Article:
Google announced RankBrain in late 2015, seemingly ages ago according to today’s standard. Yet, many marketers and even SEO practitioners don’t recognize the existence of RankBrain, and so, fail to understand how it may affect our marketing and especially SEO efforts.
In this guide, we will discuss all the ins and outs of Google RankBrain: its definition, what it does, and how it might affect your strategy.
Let us begin.
What Actually is Google RankBrain
While we don’t know for sure when Google RankBrain was invented, Google confirmed its existence in October 2015.
RankBrain is an A.I. driven system that is now a (core) part of Google’s ranking algorithm today. The main highlight of RankBrain is that it is capable of ‘machine learning’, another term besides ‘artificial intelligence’ that has been the buzzword of recent years.
Machine learning, as the name suggests, is the machine’s ability to learn as it receives new data. Meaning, we don’t have to program and re-program it all the time. In RankBrain’s case, it teaches itself through machine learning to study all the relevant ranking factors or signals, including but not limited to the user’s online behaviors, location, demographics profile, dwell time, and in-depth analysis of the search query to understand the true intention of searchers.
How RankBrain Works
What RankBrain does is, in essence, analyzing how users interact with the search results. Let’s use an example to explain this.
Let’s say we are searching for “RankBrain and SEO” on Google. Now, the 4th result’s snippet seems to be relevant to your current issue, so you click on it. The content turns out to be an excellent one, and it answers all of your questions. In the end, you read the whole article, spending, let’s say, 10 minutes on the site. Here, RankBrain will recognize your activity, especially your dwell time. As a result, this site will get a boost on the ranking calculation.
On the other hand, let’s say with the same search you clicked on the first, highest result. Apparently, the content is terrible, and hence you only spent a few seconds before closing the window. RankBrain will also take note of this activity, and this site might be demoted if more users are doing the same thing.
So, RankBrain focuses on mainly two things:
- The dwell time, which is how long a certain user spends time on your site
- The Click-Through-Rate or CTR, which is the percentage rate of how many people clicked on a search result
How RankBrain and CTR Affects SEO
Even before the introduction of RankBrain, CTR already matters a lot to SEO. Why? Because the goal of SEO in the first place is for more people to click our site on the search result, in short, to get more CTR.
So, the fact that RankBrain analyzes CTR as a ranking signal now creates a dilemma: on one hand, SEO has been the primary way to achieve high CTR, but now it is also a ranking signal that will affect SERP.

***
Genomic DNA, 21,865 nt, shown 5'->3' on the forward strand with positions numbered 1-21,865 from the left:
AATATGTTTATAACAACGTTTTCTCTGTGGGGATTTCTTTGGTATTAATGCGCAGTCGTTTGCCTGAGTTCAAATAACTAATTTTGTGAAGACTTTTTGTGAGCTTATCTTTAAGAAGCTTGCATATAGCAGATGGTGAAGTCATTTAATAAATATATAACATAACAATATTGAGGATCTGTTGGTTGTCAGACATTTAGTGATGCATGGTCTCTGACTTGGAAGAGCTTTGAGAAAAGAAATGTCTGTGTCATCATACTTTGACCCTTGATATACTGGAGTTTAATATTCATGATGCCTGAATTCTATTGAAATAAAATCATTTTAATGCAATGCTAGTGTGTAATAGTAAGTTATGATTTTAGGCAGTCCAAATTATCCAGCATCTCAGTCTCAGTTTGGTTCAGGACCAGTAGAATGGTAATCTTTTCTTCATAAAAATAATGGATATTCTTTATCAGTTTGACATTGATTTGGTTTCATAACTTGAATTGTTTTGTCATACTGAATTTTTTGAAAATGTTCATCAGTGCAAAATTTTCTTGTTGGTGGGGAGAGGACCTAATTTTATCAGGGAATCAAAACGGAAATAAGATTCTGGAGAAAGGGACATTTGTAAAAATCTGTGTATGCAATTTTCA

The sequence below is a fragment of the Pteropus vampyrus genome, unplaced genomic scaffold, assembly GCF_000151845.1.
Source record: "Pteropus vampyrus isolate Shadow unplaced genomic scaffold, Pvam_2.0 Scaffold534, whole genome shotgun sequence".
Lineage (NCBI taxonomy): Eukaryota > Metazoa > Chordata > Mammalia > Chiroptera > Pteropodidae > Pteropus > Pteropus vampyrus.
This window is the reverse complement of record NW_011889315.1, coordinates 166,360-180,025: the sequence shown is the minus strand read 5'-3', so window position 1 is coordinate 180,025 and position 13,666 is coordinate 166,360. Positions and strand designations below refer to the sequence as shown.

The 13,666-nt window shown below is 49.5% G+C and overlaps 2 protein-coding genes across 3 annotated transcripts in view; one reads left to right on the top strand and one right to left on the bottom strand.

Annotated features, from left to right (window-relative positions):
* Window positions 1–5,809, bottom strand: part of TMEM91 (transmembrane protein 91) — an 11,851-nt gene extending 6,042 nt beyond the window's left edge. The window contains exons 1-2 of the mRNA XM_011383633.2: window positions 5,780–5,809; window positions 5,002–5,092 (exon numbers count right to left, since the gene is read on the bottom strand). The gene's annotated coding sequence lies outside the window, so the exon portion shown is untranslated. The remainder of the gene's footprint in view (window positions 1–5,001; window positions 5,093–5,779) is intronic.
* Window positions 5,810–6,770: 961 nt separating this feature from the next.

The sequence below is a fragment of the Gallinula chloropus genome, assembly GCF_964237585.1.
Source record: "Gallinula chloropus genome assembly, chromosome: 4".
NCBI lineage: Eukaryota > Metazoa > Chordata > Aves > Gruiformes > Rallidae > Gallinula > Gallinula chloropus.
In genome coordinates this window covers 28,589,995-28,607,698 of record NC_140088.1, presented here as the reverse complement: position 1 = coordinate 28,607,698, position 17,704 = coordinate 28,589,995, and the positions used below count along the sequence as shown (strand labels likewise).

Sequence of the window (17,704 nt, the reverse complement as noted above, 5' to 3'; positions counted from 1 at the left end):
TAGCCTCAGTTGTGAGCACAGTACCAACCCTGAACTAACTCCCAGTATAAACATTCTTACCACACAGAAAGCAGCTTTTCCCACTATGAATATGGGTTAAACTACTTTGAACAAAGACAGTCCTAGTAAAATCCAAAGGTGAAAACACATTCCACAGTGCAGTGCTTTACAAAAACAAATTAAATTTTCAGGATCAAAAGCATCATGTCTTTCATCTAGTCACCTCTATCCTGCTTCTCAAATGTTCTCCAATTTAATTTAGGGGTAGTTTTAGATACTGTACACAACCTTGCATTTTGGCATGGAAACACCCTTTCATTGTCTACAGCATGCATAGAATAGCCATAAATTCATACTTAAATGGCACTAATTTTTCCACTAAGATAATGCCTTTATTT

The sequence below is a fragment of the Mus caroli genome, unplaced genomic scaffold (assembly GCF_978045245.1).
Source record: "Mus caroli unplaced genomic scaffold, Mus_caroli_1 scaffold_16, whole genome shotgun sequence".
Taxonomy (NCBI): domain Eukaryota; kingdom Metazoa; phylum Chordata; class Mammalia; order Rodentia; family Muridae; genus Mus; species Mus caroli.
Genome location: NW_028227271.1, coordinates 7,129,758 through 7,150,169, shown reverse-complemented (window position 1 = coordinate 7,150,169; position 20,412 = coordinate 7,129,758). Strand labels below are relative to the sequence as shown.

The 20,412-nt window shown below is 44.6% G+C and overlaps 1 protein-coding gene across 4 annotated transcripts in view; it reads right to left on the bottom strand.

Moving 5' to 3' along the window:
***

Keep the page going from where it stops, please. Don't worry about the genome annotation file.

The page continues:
Meaning, we should rely on other methods and tactics besides SEO in getting more organic CTR. We asked digital marketing consultant Mike on how Google algorithm does that:
- Your headline matters a lot. Check out this list by Optinmonster for various tools to help you create better headlines.
- Make sure your URL is both informative and comprehensive for your human readers.
- Understand your audiences better. The more relevant your contents are, and the more effective your headlines are according to their preference, the better your CTR will be
- Keep a lookout on how your competitors are doing. If you can compete on the same field, do it. If not, find other opportunities.
Think guide by Search Engine Journal might help you further.
How RankBrain and Dwell Time affects SEO
In September 2017, Google confirmed that dwell time is indeed a ranking signal today with the help of RankBrain. x So, what will it mean to SEO?
A dwell time is an amount of time a user spent on a site, calculated from when the user clicked on a link until they close the window, hit the back button, or enter another URL (or search).
So, now that we understand that dwell time is a ranking signal, how good should we aim? According to a study by Searchmetrics, the average dwell time for sites that rank in the top 10 is 3 minutes and 10 seconds.
A dwell time of over 3 minutes is actually very, very hard to achieve. Yet, we should at least aim for an average dwell time of 2 minutes. How? There is no shortcut for this, and you will need to publish contents that are relevant and engaging. Also, make sure your site loads quickly, is mobile responsive and is at least decent regarding User Experience (UX).
Although content creation is a pretty broad subject on its own, here are some key principles:
- You should especially put more attention to your title (headline) and the opening section of your contents. For word-based contents, check out this guide by Copy Hackers
- It is no secret that slow load speed is one of the biggest reasons for leaving a site. Check out this guide to help improve your load speed.
- Make sure your contents are focused, relevant, and comprehensive. Longer is not always better, but if you can keep a long article interesting throughout the whole article, it can increase your dwell time.
- Focus on making contents that are engaging for human readers before focusing on keyword
Although at first the fact that Google RankBrain now plays a major factor in determining ranking signals can be scary, we should see it in a bigger picture: RankBrain will actually make the search engine a better, healthier environment, and so we can get more with our SEO in the future.
As we have mentioned in this guide, there are, in essence, two things we should focus on with SEO strategy in accordance to RankBrain: optimizing our organic CTR and optimizing the dwell time of our visitors. The key? Regularly publish
high-quality and relevant content.